PAUL HOLMES: Advocates of same-sex unions don't help their cause by being wedded to the term 'marriage'

Gay-rights campaigners need to stop talking about same-sex marriage.

Gay-rights campaigners need to stop talking about same-sex marriage.

I don't mean they need to back off of their fight to secure equal rights for gay and lesbian couples. That seems to me a perfectly reasonable demand. But they should stop using the word "marriage," which is almost guaranteed to raise hackles among traditionalists, and which currently appears prominently on the website of GLAAD, for example. What gay-rights advocates want is the right to have their unions blessed by the state the same way heterosexual unions are, a change that would grant them a level of economic and legal security they do not currently enjoy. But words are important - that is one of the tenets of good communications - and many people, when they hear the word "marriage," think first of a religious institution, not a civil one. (There are, of course, gay and lesbian couples who'd like the right to be married in church, but that is - or should be - a separate battle, fought within their respective religions, not on the national political stage.) The biggest objections to gay unions are clearly religious. That's why President Bush's threat to introduce a constitutional amendment to ban such unions seems both extreme and inappropriate, given the separation of church and state. Most laws are designed to prohibit behavior that harms other people - everything from murder to environmental pollution. Consensual homosexuality has no victim, except (we are told) the Christian god, who finds it offensive. Whether he needs or is entitled to constitutional protection is questionable, to say the least. Meanwhile, those who defend a more exclusive definition of marriage are forced to adopt some pretty strange positions. Democratic Presidential contender John Kerry, for example, came up with his own narrow view of marriage: "Marriage is an institution between men and women for the purpose of having children and procreating." That's a definition that excludes not only gays and lesbians, but also the substantial portion of the heterosexual community that has no intention of having offspring. Other opponents include (surprise) the Catholic Church, which issued a proclamation condemning gay marriage and the adoption of children by gay couples, displaying a complete lack of either irony or self-awareness by claiming gay adoption is "doing violence" to children. If I was a parent, I'd be a lot more comfortable leaving a kid of either gender with gay friends than a Catholic priest. Changing the terminology of the debate is not going to appease those dogmatically opposed to homosexuality, but it should lay the foundation for a more rational discussion of the issues.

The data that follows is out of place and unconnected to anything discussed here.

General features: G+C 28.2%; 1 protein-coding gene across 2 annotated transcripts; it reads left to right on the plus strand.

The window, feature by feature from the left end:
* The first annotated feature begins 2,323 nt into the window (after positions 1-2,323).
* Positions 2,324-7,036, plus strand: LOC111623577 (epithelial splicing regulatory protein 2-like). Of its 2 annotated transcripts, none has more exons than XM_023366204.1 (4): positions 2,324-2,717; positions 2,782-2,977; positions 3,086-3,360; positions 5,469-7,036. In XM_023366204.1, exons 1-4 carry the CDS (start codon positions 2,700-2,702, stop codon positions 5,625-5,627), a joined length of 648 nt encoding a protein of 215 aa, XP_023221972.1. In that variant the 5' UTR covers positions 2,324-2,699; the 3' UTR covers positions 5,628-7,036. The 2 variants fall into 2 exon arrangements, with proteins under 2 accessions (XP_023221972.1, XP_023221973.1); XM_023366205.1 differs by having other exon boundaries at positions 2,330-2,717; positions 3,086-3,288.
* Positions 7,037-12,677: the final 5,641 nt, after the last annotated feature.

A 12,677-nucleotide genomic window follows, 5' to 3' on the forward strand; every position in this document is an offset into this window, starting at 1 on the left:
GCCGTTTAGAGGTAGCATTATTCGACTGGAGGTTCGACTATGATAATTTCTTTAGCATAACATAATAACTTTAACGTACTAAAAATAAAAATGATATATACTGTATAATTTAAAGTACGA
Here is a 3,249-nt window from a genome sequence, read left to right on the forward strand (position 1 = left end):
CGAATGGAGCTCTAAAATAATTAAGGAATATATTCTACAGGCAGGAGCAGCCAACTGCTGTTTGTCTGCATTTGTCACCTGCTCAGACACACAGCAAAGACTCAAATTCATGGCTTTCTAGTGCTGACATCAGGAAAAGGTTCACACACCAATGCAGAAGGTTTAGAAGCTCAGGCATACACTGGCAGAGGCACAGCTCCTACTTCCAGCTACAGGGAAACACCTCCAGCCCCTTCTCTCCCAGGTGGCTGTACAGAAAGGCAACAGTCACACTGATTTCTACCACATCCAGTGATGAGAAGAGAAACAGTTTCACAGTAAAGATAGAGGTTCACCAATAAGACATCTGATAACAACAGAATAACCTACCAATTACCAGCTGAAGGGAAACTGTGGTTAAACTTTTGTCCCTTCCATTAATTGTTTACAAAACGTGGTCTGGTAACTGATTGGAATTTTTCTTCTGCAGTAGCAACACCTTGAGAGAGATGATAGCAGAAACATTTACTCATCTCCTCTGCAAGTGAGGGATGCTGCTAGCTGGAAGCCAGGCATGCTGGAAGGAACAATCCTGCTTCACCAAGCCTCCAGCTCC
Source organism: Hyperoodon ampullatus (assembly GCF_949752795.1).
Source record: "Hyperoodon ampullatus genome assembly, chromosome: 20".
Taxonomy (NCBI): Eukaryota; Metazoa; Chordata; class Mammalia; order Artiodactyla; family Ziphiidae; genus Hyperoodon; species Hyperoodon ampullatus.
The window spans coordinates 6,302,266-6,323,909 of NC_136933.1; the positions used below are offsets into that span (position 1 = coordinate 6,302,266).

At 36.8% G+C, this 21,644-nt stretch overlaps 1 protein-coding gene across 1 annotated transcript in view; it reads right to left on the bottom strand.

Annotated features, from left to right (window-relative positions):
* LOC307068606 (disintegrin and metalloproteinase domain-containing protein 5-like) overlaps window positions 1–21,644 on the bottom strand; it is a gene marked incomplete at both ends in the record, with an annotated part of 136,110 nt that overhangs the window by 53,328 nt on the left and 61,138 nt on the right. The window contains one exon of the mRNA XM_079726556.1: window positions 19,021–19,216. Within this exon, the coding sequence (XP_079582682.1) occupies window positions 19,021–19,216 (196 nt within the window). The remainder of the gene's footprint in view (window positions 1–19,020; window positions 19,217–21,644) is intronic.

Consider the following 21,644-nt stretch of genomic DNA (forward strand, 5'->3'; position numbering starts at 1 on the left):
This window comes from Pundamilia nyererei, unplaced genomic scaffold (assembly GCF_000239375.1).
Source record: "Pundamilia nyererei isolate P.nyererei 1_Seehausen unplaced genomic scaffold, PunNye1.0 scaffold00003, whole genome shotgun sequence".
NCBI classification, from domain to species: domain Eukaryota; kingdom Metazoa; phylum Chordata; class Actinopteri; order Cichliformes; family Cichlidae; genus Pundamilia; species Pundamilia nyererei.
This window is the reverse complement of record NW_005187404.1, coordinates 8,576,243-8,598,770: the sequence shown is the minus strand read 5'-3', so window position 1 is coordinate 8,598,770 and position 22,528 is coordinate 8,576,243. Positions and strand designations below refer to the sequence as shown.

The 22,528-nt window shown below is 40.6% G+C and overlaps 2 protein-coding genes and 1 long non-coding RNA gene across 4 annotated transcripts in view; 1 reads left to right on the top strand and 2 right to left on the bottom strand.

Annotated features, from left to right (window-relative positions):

• Paul Holmes has spent the past 16 years writing about the PR business for publications including PRWeek, Inside PR, and Reputation Management. He is currently president of The Holmes Group and editor of

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